Ah, my friends, I know I am risking reader fatigue by posting yet another summer closet rummage so closely on the heels of the last one. But hear me out. I am NOT done rummaging. I have more to say about my summer closet.
My last rummaging post was limited to what I might wear with a couple of pairs of casual pants. A reader commented that she thought the outfits in that post seemed too warm to wear in summer. Not so, my friends. Depending on where you live, a light tee or tank top, under a light jacket, with casual pants is a perfectly wearable summer outfit. Especially if one is in and out of air-conditioned buildings. Or planning to still be wearing said outfit on a restaurant patio when the sun goes down. I frequently wear full-length or cropped pants in summer. And I usually take a jacket (or a sweater) with me on outings, even in the heat of summer. Jackets can come off and be tucked into tote bags, draped across one’s shoulders to keep the sun off, or folded over a cross-body bag if you’re on the move.
But enough about my last post. For this post I wanted to play around with my A.L.C. striped skirt, which is suitably wafty and light for when temperatures climb. My goal was to identify a few outfits, to have in reserve, so I could just pull them on without having to think too much.
I tried the outfit below a couple of years ago and never actually wore it. A looser, more oversized white shirt might work better, but this is the only white shirt I own. Still, I like the Lafayette 148 shirt tied at the waist of my skirt. It looks best with sneakers to keep it from looking dated, or too conservative. Now that my hair is white, the outfit needs a pop of colour. If I were a person who wears red lipstick, I’d go with a red lip. But I’m not, so I won’t. I simply can’t wear bright lipstick. It makes me feel like Norma Desmond. Besides this little red, cross-body bag I bought back in 2018 is enough red, I think.
This time round, I’m going to test drive the outfit on an errand-running mission into the village. Then I can see if the tied shirt stays in place. Or whether it needs, as I fear it might, constant fiddling and readjustment. If so, I’ll just be ten minutes from home. I dread being somewhere in the city, forty-five minutes drive away, wearing an outfit that as Alyson Walsh says requires too much “faffing about.” Seriously, one is too old to be bothered with faffing. Ha.
My little red bag made me think of this red Everlane tank, below, which I bought in 2020. I really like it with the skirt. But this outfit needs a third piece. Or a pair of flat, strappy, red sandals. And since I couldn’t find anything suitable in my closet in the shape of either a jacket, sweater, or sandals, this outfit idea will be left on the backburner for now.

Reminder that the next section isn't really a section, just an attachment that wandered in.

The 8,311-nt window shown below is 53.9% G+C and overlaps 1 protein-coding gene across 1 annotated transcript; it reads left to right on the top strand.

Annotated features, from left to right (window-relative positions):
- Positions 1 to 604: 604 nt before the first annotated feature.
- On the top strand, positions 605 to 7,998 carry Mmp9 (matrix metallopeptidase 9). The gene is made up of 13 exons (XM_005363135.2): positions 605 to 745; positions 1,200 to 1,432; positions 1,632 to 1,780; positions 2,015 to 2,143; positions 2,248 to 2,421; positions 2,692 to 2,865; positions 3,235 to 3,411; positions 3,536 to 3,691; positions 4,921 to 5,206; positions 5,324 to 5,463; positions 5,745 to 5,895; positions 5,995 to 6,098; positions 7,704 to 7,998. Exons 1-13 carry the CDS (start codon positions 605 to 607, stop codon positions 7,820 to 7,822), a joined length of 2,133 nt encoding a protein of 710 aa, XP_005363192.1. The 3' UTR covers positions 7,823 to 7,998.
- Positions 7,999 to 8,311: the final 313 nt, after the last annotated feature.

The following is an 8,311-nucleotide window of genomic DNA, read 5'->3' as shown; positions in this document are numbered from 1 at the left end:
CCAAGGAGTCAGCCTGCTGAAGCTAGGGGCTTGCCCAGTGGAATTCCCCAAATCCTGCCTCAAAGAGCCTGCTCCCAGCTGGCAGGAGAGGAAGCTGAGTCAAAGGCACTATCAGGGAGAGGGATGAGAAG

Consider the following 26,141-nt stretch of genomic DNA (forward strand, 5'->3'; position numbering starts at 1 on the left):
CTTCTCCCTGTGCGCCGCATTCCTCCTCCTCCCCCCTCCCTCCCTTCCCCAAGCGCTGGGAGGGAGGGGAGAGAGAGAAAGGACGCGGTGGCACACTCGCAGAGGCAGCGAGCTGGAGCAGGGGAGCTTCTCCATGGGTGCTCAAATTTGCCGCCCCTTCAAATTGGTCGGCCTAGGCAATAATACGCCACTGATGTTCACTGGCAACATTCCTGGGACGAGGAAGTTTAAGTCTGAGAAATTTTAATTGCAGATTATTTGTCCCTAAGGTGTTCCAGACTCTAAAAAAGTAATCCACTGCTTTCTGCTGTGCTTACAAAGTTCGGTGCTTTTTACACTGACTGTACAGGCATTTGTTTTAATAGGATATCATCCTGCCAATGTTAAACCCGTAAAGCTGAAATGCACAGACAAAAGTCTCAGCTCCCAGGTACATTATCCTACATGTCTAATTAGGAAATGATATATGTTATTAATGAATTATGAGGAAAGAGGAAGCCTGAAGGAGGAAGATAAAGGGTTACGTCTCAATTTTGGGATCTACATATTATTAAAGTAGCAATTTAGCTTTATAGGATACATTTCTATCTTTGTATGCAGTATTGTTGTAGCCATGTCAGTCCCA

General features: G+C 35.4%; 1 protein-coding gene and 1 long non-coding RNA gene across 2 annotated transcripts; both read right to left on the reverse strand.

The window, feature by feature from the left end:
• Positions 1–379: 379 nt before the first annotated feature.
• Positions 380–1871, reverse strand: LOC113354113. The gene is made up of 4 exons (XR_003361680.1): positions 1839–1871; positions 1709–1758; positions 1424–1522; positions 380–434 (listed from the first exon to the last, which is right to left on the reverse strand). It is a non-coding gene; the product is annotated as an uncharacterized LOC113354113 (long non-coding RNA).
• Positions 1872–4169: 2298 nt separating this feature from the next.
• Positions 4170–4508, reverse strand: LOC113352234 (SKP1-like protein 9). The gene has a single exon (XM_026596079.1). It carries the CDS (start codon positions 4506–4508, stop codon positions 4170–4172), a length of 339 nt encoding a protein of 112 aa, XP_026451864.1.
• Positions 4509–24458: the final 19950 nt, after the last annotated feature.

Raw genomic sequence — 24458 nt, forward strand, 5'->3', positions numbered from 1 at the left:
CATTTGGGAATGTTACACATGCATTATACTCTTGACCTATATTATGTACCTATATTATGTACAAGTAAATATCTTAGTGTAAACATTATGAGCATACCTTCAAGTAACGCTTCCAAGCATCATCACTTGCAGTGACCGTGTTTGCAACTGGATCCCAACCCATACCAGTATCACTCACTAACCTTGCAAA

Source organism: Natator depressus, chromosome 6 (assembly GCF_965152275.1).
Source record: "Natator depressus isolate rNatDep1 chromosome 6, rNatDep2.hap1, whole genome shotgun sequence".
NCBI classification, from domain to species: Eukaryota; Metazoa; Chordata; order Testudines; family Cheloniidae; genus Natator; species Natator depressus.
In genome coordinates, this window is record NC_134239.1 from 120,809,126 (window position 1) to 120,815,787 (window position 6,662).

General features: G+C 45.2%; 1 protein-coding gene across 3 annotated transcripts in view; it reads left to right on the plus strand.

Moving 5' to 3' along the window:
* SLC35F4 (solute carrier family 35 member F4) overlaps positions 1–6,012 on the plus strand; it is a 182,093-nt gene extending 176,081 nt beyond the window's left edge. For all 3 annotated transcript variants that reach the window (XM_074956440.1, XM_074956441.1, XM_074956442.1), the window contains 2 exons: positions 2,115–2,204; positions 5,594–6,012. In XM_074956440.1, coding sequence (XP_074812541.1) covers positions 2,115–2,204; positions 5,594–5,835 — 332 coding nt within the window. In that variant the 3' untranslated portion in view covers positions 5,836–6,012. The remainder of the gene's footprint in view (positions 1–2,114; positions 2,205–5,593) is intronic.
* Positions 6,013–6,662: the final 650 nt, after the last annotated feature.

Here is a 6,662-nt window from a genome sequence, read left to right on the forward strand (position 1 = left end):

Now this one, below, is my favourite. Black, white, and red again. I swapped the red Everlane tank top for my black one, and the sneakers for my Birkenstock-style sandals, and threw on this cream, crocheted sweater.
You know, a year or so ago, I almost donated this sweater. Bought in a rush of love for the creamy colour and the open crochet-work, I came to regret my purchase. The sweater is too cropped and boxy for my short, wide upper-body. I tried and tried to find a way to wear it and failed. Until one evening, I just slung it around my shoulders and a new accessory was born. I still get to wear the creamy colour up next to my face. And I don’t have to worry about the shape of the sweater.
This outfit needs no test drive. I love it. And the little punch of red makes it look even better. I feel perfectly myself in this look. My current self. Not a past-its-sell-by-date version of something I used to be, and now no longer am.
I’ve been waffling on a fair bit lately about the search for my new fashion identity. I’ve been retired for nine years. My white hair is no longer a novelty, but just part of who I am at sixty-six. And my body shows no signs of returning to its former svelte-ish-ness, despite exercise and nutritional tweaks. I’ll no doubt talk about those “tweaks” in a later post. Meanwhile, I accept that I have changed. But I’m still playing around with how I want to reflect the new me in my style. And in the past few days, I’ve been trying to think how I would define my new style identity.